All-in-all, it’s a wonderful place. People love when we try out our basic Swahili and even more excited when we use the local dialect of the Nykyusa (I think that’s how you spell it) tribe. Just a simple “Andaga” (thank you) can light up faces and get a great big, happy laugh.
So, our treks up and down the mountain continue. Work aplenty to get done and time seems to be flying by too quickly.
We are very sorry (pole sana) that it took so long to get an update on here. Our internet access is very limited, as many of our other resources, too.
The village of Ilima is both beautiful and wonderful. The people have been nothing but welcoming and eager to work with us. The work done by Adam and Monica last year appears to have made progress among a good number of farmers and we now have many more looking to get involved. Sadly, we can only accomodate so many in one summer but we have high hopes that after ramping up the system and incorporating some new initiatives, next year could see more teaching farmers expanding into new groups with whole new batches of students!
Currently, we’re expanding the groups that already exist by another 30 farmers, as the teachers indicated this was the most they could bring into the current pool. We will be training them directly to bring them up to speed with the others already involved and researching the possibility of incorporating millet and termites into the chicken feed, as they usually rely on maize grain.
Baby chicks still have a high mortality rate but we’ve already started to work on increasing the vaccinations for Newcastle disease to try and ensure the chicks are not waiting too long.
The views here are amazing. Coming from Ontario myself, where there are no real mountains, I find it constantly a wonder to look around pretty much anywhere we are and see mountains. The valleys and hills are covered in tea plantations, small fields owned by families, banana trees and sugar cane.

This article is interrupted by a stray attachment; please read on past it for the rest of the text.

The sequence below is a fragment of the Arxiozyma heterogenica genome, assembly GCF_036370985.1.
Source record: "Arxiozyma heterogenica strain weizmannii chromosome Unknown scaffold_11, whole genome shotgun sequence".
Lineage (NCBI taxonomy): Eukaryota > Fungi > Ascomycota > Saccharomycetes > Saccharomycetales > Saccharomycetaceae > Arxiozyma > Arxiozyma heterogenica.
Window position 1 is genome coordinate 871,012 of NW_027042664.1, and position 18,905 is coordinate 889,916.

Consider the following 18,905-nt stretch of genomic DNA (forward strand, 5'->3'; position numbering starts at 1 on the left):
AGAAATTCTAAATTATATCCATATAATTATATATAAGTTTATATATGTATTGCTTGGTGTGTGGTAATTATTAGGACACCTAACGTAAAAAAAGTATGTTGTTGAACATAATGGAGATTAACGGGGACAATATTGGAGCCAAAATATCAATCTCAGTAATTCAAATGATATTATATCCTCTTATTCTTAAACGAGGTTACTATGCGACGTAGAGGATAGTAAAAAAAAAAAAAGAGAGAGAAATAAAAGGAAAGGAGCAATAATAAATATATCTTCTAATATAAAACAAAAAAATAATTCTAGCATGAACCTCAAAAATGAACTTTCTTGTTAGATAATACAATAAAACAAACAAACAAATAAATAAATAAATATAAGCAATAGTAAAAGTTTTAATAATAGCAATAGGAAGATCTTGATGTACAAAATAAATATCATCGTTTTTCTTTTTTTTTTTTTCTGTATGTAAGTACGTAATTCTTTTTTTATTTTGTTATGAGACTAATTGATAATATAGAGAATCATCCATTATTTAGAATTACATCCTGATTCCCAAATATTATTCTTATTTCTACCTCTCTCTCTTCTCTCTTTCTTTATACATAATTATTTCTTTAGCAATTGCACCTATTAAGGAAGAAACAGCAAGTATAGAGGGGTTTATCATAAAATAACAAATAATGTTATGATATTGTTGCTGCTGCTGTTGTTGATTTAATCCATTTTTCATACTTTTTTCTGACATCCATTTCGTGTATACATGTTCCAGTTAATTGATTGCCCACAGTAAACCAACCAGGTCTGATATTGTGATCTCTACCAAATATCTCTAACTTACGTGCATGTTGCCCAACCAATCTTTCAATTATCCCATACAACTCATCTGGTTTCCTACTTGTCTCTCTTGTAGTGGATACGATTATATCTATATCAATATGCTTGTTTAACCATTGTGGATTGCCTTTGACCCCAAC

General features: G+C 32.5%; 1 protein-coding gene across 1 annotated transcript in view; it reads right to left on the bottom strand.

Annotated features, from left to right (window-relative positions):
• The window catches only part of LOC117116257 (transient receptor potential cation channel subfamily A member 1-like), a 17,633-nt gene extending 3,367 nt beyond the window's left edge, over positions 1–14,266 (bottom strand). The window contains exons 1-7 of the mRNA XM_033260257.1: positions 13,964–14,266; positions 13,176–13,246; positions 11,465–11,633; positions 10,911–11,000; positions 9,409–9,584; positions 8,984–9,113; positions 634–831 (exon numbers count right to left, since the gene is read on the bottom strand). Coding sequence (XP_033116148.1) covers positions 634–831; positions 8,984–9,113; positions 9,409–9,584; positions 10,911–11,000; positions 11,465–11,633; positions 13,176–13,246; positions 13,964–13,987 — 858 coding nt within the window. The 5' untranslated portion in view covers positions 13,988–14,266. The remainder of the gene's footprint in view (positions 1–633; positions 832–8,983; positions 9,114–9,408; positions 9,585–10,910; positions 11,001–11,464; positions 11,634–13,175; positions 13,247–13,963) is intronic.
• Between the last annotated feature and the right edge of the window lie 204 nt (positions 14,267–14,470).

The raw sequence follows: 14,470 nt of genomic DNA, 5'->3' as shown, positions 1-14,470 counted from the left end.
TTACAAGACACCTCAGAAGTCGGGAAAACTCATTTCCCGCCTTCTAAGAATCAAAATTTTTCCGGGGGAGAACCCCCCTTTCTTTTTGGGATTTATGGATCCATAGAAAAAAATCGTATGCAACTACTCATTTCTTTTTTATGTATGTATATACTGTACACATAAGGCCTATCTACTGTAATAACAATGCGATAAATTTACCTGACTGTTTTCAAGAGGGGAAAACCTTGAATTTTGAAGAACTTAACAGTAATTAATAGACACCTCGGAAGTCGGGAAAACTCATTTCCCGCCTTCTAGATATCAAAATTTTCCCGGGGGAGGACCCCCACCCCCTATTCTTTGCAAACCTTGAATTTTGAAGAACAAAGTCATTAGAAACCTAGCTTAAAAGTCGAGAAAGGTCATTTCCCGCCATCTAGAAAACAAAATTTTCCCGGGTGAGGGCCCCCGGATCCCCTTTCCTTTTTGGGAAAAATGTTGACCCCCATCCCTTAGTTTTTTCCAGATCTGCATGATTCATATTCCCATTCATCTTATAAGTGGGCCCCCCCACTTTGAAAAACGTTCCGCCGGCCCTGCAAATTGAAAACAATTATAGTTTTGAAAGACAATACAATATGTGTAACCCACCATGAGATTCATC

We have not had much time to go try any tours or hikes yet as we have been quite involved in making sure the project goals for the summer get moving, but sometime next week, we may be going to climb Mount Rungwe.
So, until we next get to a computer, enjoy the summer! I know we are.
I’d like to mention that my involvement in this project has been generously sponsored by Burnbrae Farms, CIDA, Iams (P&G) and many family and friends!
School at the WCVM finished two weeks ago, and I came back to Calgary for a crazy two weeks of visiting family and friends, and preparations for the trip. I tried to start my packing earlier than normal, but somehow I still have have packing left today before I leave for tomorrow!
It is always sad to say good-bye to everyone at home, but I am starting to get very excited. I cannot wait to get there, and start working on the project. I love to experience a new culture and meet new people. This summer is going to have its challenges but I think it is going to lots of fun!!!
The final week to my departure on May 12, 2011! This is a time of excitement, hurried last minute preparations, meetings with friends and promises of stories to accompany my return. Basically, running around like a…well, like a chicken without uh….heh, let’s just leave it that. ;D
So for the first time ever, I have pulled out my backpack/luggage a full week in advance. Trying desperately not to make this a last minute frenzy of “Oh, I need that!” and “What am I forgetting???”.
The transition from final exams to focusing on final preparations to travel across the world has been a humbling but productive experience. As refreshing as it has been to break free of the classroom, the magnitude of the project and my anticipation of getting involved has been a roller coaster of emotion. Excited, definitely. Learning more about the trials of travelling, most definitely.
Well, tomorrow Monica and I spend our last day in the Rungwe district (tear, from her not me- real men never cry). In all honestly, it will be a very tough dayas we are having one last village meeting with Ilima and then spending the rest of the afternoon with some of our closest friends. In case you are just tuning in now, here is a little bit of what we have done..